Strabo, in his account of the sacred crocodile, which he himself presented with food, speaks but of a single individual. Herodotus, in the same way, attributes but to one individual the ornaments and honours which he describes. Diodorus speaks of the crocodile of Lake Mæris, of the he-goat of Mendès, in exactly the same style as he does of Apis and Mnevis, obviously meaning only individuals.

Plutarch is very express upon this subject. He says, "Though some Egyptians reverenced the entire species of dogs, others that of wolves, and others that of the crocodile, they only rear one individual respectively: some bring up a dog, others a wolf, and others a crocodile, for it would not be possible to rear them all."

Ælian, indeed, in the history which he relates of one of the Ptolemies, who used to consult them as oracles, seems to countenance the supposition that there were several "Quum

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ex crocodilis, antiquissimum et prestantissimum appellaret; but Plutarch, in relating the same history, speaks of but one, "the sacred crocodile."

It is very true, that the entire species was spared in those places, where an individual was reared and consecrated. It is also true that these consecrated individuals, fed and well treated by the priests, in the course of time grew tame. But this, so far from being a peculiar character of the species, was constantly cited by the ancients, as a proof that there was no animal, however cruel, that might not be tamed by the care and assiduity of man; and especially when food was abundantly provided. Aristotle expressly concludes, from this familiarity between the priests and the crocodiles, that the most ferocious animals might live peaceably together as long as there was no lack of nourishment. Whether this illustrious philosopher considered that the priests on their side furnished an illustration of this fact with the crocodiles, we cannot pretend to determine.

There are, moreover, very sufficient proofs, that the crocodiles most common in the districts where they were brought up and reverenced, were not an atom more gentle than those of the rest of Egypt. On the contrary, they were more cruel, because they were less timid. Ælian relates, that among the Tentyrites, who destroyed these animals as much as they possibly could, one might bathe and swim in perfect safety in the river. While at Ombos, Coptos, and Arsinoë, where they were revered, it was not safe even to walk upon the bank, much less to wash the feet, or draw water. He adds, that the inhabitants considered it an honour, and rejoiced when these animals devoured their children.

Whatever might have been the origin of so besotted a worship as that of the crocodile, we have sufficient evidence that the Egyptians did not attribute it to the gentleness of the species thus held in adoration. On the contrary, many were of opinion that it was the ferocity of these animals which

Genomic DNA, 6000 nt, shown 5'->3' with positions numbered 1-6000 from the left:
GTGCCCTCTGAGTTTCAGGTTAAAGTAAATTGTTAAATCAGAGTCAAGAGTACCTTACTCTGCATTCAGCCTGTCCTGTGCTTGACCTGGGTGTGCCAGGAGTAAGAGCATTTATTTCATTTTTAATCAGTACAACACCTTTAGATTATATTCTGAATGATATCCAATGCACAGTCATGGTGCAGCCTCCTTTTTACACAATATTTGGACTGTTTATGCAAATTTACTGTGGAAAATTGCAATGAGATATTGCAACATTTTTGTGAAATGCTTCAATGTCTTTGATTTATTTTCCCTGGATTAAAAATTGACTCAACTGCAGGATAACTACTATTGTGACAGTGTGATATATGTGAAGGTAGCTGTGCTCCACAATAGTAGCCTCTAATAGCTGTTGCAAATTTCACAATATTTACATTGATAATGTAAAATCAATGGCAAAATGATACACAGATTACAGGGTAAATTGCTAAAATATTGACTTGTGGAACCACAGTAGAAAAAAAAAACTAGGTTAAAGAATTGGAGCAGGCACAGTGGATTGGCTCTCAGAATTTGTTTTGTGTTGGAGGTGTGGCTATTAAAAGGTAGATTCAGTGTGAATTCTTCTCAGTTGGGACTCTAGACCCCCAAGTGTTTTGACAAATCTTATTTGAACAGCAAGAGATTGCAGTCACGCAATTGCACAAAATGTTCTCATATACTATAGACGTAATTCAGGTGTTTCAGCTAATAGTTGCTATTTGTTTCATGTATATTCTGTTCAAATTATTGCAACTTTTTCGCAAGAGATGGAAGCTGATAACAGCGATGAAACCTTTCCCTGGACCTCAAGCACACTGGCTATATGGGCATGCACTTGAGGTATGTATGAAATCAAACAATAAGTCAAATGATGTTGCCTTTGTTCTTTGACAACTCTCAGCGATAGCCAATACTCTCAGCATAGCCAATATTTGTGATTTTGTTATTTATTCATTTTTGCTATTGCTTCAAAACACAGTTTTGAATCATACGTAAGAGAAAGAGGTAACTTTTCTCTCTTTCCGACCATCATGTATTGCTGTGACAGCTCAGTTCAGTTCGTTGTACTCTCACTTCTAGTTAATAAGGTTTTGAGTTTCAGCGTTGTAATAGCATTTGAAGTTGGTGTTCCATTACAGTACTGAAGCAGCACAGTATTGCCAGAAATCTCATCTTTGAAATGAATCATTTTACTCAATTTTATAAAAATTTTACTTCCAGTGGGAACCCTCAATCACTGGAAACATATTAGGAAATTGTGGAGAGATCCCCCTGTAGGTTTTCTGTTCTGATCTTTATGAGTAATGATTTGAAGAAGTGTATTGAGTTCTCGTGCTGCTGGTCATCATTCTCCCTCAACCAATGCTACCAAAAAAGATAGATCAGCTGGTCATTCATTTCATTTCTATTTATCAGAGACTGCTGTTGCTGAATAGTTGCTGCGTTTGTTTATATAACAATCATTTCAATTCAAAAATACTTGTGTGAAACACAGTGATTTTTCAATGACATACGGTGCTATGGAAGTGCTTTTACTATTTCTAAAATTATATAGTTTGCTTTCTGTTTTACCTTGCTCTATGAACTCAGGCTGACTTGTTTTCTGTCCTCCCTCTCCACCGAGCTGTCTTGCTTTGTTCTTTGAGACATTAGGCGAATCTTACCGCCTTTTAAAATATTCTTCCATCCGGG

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raised them to the rank of deities, for by that was arrested the progress of the Arab and Libyan robbers, who, but for the crocodiles, would have been passing and repassing the Nile and its canals incessantly. Diodorus especially mentions this, among other reasons, and Cicero, before him, states it in the plainest language: "Ægyptii nullam belluam nisi ab aliquam utilitatem consecraverunt; crocodilum, qùod terrore arceat latrones."

A strange passage of Damascius, a Greek writer of the Lower Empire, quoted by Photius, has given rise to the opinion of Jablonski and Larcher. His words are:

Ὁ ἱπποπόταμοѕ ἄδιϰον ζῶον; ὁ Σχοѕ(or more properly Σχιѕ) δἱϰαιοѕ. ཌνομα δὲ ϰροϰοδεἱλ ϰαί ἐιδοѕ ὁ "The hippopotamus is unjust; the SUCHIS is just: it has the name and figure of the crocodile: it hurts no animal."

The explanation of this is very simple. In the time of Damascius, who lived under Justinian, the Pagans were persecuted, and sacred animals were no longer reared in Egypt. Nothing remained of the ancient worship but in tradition and the reports of books. Damascius was, from all that is known of him, evidently a very ignorant and credulous man. He had read or heard that the suchis, or sacred crocodile of Arsinoë, was harmless, and he immediately sets it down as an innocent and peculiar species. This explanation is sufficient, if we translate the word ἐιδοѕ species; but the signification of this word is ambiguous, and the mode in which it is used by this author is not calculated to fix the sense. We have thought proper to translate it in its original and natural acceptation, in which we are fully convinced it was employed by Damascius. It is, moreover, evident that the suchis, even supposing that it was a weaker kind of crocodile, must have been carnivorous. To say, therefore, that it did no injury to any animal, is false and absurd, and such an error ought to deprive the passage in question of all credit.